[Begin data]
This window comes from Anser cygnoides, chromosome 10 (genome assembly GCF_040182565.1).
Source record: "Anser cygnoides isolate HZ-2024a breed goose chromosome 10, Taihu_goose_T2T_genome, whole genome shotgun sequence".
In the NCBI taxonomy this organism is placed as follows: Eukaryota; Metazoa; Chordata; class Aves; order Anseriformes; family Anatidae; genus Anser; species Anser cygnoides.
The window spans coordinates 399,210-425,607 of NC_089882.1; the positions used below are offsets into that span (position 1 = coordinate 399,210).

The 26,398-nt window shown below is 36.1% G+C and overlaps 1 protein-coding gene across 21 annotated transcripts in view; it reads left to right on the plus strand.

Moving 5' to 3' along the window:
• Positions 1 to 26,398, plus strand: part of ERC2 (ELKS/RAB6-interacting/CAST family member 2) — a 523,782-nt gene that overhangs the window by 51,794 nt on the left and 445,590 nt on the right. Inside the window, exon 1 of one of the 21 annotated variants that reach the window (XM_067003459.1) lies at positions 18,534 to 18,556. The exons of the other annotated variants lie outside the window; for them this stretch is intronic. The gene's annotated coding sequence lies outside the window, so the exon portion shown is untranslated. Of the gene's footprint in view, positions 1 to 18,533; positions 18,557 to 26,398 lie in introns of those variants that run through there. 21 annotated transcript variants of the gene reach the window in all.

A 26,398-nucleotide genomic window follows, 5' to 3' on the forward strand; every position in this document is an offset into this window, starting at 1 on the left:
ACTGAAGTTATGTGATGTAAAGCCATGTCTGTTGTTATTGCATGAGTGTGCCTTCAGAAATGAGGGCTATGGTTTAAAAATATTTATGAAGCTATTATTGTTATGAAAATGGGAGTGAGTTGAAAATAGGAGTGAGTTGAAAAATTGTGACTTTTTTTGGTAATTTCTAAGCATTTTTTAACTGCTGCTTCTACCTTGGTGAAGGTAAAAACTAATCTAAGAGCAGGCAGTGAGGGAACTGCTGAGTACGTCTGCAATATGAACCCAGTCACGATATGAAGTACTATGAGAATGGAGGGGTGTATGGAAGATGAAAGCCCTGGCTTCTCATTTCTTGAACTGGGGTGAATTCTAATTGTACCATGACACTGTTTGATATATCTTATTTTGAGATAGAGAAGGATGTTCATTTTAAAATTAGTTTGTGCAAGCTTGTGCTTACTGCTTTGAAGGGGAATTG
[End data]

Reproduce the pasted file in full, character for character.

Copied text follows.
This window comes from Anser cygnoides, chromosome 10 (genome assembly GCF_040182565.1).
Source record: "Anser cygnoides isolate HZ-2024a breed goose chromosome 10, Taihu_goose_T2T_genome, whole genome shotgun sequence".
In the NCBI taxonomy this organism is placed as follows: Eukaryota; Metazoa; Chordata; class Aves; order Anseriformes; family Anatidae; genus Anser; species Anser cygnoides.
The window spans coordinates 399,210-425,607 of NC_089882.1; the positions used below are offsets into that span (position 1 = coordinate 399,210).

The 26,398-nt window shown below is 36.1% G+C and overlaps 1 protein-coding gene across 21 annotated transcripts in view; it reads left to right on the plus strand.

Moving 5' to 3' along the window:
• Positions 1 to 26,398, plus strand: part of ERC2 (ELKS/RAB6-interacting/CAST family member 2) — a 523,782-nt gene that overhangs the window by 51,794 nt on the left and 445,590 nt on the right. Inside the window, exon 1 of one of the 21 annotated variants that reach the window (XM_067003459.1) lies at positions 18,534 to 18,556. The exons of the other annotated variants lie outside the window; for them this stretch is intronic. The gene's annotated coding sequence lies outside the window, so the exon portion shown is untranslated. Of the gene's footprint in view, positions 1 to 18,533; positions 18,557 to 26,398 lie in introns of those variants that run through there. 21 annotated transcript variants of the gene reach the window in all.

A 26,398-nucleotide genomic window follows, 5' to 3' on the forward strand; every position in this document is an offset into this window, starting at 1 on the left:
ACTGAAGTTATGTGATGTAAAGCCATGTCTGTTGTTATTGCATGAGTGTGCCTTCAGAAATGAGGGCTATGGTTTAAAAATATTTATGAAGCTATTATTGTTATGAAAATGGGAGTGAGTTGAAAATAGGAGTGAGTTGAAAAATTGTGACTTTTTTTGGTAATTTCTAAGCATTTTTTAACTGCTGCTTCTACCTTGGTGAAGGTAAAAACTAATCTAAGAGCAGGCAGTGAGGGAACTGCTGAGTACGTCTGCAATATGAACCCAGTCACGATATGAAGTACTATGAGAATGGAGGGGTGTATGGAAGATGAAAGCCCTGGCTTCTCATTTCTTGAACTGGGGTGAATTCTAATTGTACCATGACACTGTTTGATATATCTTATTTTGAGATAGAGAAGGATGTTCATTTTAAAATTAGTTTGTGCAAGCTTGTGCTTACTGCTTTGAAGGGGAATTG